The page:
An agreement is any understanding or arrangement reached between two or more parties. A contract is a specific type of agreement that, by its terms and elements, is legally binding and enforceable in a court of law.
|Definition||An arrangement (usually informal) between two or more parties that is not enforceable by law.||A formal arrangement between two or more party that, by its terms and elements, is enforceable by law.|
|Validity based on||Mutual acceptance by both (or all) parties involved.||Mutual acceptance by both (or all) parties involved.|
|Does it need to be in writing?||No.||No, except for some specific kinds of contracts, such as those involving land or which cannot be completed within one year.|
|Legal effect||An agreement that lacks any of the required elements of a contract has no legal effect.||A contract is legally binding and its terms may be enforceable in a court of law.|
An agreement is an expansive concept that includes any arrangement or understanding between two or more parties about their rights and responsibilities with respect to one another. Such informal arrangements often take on the form of “gentlemen’s agreements,” where adherence to the terms of the agreement relies upon the honor of the parties involved rather than exterior means of enforcement.
In order to reach an agreement, parties need only come to a common understanding as to their relative rights and responsibilities, what is often termed a “meeting of the minds.” The requirements for the formation of a contract are more precise and comparatively stricter. A contract must contain the following essential elements:
- Offer and Acceptance: Every contract must include a specific offer, and the acceptance of that specific offer.
- Mutual Consent: The offer and acceptance must be freely consented to by the parties, without coercion. All parties must agree to the same terms, and all must intend for a binding agreement to be formed.
- Consideration: This is something of value that is exchanged between the parties. Consideration can take the form of money, goods, or services, but both parties must provide something of value for a contract to be formed. If only one side provides something, it is a gift, not a contract.
- Competence: Both parties must comprehend the situation and understand what the contract will entail. Thus, no party can be a minor, under the influence of drugs or alcohol, or mentally deficient in a way that would prevent them from understanding the terms of the contract. A non-competent party to a contract may disavow the contract, which would render it void.
- Legal Purpose: The purpose of the contract must fall within the confines of lawful conduct. In other words, a court would never enforce a contract regarding something illegal.
So long as a contract meets the requirements above, it is enforceable in a court of law, which means that a court can compel a non-compliant party to abide by the terms of the contract. Generally, a contract does not need to be in writing, and in many cases, an oral agreement with all of the elements listed above will constitute a valid and enforceable contract.
Some situations, however, require that a contract be in writing to be enforceable. In the United States, these situations are laid out in each state’s statute of frauds. While the precise list of situations vary from state to state, most statutes of frauds require that contracts for the following be in writing:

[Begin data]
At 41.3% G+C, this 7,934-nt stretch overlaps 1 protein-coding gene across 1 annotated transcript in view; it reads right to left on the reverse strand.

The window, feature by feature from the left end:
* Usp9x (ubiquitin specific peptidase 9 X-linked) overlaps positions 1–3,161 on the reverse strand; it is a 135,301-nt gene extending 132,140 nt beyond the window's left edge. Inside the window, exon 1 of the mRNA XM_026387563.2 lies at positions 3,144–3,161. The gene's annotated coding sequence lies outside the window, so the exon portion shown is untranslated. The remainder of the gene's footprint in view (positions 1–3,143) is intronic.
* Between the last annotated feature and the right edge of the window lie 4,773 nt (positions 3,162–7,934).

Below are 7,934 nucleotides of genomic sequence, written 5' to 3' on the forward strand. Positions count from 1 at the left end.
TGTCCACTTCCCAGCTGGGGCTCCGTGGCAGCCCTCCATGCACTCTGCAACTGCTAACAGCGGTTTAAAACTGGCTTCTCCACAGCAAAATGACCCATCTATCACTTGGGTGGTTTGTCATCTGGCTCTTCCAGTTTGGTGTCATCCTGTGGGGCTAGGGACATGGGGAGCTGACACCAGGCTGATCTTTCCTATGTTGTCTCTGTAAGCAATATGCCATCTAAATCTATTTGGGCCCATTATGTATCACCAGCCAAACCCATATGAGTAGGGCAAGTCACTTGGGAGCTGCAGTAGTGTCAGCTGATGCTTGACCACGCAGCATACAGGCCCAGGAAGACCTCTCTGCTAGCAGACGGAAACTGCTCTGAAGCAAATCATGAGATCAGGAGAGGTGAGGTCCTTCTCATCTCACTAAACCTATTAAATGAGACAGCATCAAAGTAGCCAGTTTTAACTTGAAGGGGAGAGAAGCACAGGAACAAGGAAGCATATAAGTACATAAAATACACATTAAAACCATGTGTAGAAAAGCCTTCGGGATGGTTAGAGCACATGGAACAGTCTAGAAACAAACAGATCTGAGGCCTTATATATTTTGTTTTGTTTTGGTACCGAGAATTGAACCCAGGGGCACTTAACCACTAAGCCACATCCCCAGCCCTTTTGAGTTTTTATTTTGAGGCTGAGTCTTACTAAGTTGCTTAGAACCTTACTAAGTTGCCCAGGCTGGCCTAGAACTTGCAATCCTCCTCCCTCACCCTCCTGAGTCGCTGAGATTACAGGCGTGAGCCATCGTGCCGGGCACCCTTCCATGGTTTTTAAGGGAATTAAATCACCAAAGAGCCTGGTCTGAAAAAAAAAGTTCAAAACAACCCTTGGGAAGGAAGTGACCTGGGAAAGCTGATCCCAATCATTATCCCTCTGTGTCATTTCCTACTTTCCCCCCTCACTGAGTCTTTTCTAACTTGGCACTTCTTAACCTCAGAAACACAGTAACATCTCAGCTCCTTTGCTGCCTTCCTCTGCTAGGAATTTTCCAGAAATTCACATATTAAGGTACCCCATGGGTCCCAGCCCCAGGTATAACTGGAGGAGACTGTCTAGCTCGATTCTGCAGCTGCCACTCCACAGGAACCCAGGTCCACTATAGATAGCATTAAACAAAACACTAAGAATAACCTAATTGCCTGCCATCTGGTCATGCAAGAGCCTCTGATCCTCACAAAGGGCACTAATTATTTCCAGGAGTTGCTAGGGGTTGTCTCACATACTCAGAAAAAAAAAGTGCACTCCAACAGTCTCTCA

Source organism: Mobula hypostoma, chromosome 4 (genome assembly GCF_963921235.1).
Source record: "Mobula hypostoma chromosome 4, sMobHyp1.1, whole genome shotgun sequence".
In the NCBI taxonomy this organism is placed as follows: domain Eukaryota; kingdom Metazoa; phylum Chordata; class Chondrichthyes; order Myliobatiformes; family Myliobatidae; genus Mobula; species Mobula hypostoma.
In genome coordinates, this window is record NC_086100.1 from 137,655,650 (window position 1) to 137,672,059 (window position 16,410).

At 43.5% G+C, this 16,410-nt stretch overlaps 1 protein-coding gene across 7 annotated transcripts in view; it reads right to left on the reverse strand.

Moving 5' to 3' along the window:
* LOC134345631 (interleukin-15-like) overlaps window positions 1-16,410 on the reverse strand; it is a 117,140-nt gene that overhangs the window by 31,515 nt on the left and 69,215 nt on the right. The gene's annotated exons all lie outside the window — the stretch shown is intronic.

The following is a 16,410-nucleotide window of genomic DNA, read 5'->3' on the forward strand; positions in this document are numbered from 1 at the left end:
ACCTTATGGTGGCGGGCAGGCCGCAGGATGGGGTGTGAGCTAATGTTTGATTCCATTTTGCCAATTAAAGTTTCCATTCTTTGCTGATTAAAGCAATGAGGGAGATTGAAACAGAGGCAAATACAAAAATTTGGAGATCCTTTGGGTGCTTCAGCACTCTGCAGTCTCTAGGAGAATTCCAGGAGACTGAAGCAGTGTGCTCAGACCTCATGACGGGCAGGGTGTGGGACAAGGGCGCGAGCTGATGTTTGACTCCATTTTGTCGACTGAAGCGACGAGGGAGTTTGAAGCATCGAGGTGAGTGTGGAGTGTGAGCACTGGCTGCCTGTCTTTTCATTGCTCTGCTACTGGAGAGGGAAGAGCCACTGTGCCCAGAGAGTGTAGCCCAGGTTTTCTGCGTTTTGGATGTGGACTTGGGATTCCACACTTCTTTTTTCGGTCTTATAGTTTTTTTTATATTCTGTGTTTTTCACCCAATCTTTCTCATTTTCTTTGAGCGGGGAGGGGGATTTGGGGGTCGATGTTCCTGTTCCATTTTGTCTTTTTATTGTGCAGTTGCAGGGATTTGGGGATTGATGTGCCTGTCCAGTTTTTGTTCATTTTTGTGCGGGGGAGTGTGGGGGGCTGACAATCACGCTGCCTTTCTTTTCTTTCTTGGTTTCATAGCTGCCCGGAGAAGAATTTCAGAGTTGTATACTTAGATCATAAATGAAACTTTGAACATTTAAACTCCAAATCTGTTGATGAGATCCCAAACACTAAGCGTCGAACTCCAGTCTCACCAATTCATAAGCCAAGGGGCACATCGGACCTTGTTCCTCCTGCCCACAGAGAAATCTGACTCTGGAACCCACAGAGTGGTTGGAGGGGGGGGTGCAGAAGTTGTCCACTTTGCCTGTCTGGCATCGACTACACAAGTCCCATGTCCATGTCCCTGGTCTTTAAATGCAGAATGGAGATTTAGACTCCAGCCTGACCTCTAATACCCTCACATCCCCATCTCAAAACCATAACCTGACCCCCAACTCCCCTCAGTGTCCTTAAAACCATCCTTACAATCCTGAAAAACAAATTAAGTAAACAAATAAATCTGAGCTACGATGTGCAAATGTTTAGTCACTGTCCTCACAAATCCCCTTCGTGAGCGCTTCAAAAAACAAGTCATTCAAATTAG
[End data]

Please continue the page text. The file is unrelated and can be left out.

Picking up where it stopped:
- Transactions involving real estate
- Marriage contracts
- Transactions that require more than one year to complete
This video walks you through how a good business contract should be created:
An agreement may simply involve one party accepting another party's offer. Since this scenario does not involve consideration, it is not a contract. Other common examples of agreements which are not contracts include gentlemen’s agreements and unlicensed betting pools. The key element to all non-contract agreements is that they are not legally enforceable.
Common examples of contracts are non-disclosure agreements, end-user license agreements (both despite being called “agreements”), employment contracts, and accepted purchase orders. Regardless of how it is named, as long as an agreement contains the required elements of a contract enumerated above, a court may enforce it as such.
The primary benefit of an agreement that does not meet the criteria of a contract is that it is inherently informal. Where the agreeing parties have a longstanding relationship and share a considerable degree of trust, the use of a non-contract agreement can save time and allow for more flexibility in the fulfillment of the agreed-upon obligations. Agreements lacking all the required elements of a contract may also be more viable in situations where the drafting of a contract would prove prohibitively burdensome on the parties involved.
The main advantage of contracts is that they spell out the specific terms that the contracting parties have agreed upon, and in the event of a breach – where one or more parties fail to fulfill their obligations – serve as a guide for a court of law to determine the proper remedy for the injured party or parties. Even where parties have a good relationship and trust one another, the use of a contract provides an extra layer of assurance that the obligations entered into under the contract will be fulfilled as the parties themselves intended. Contracts are generally advisable over less stringent agreements in any official business or commercial matter due to the added protection they provide.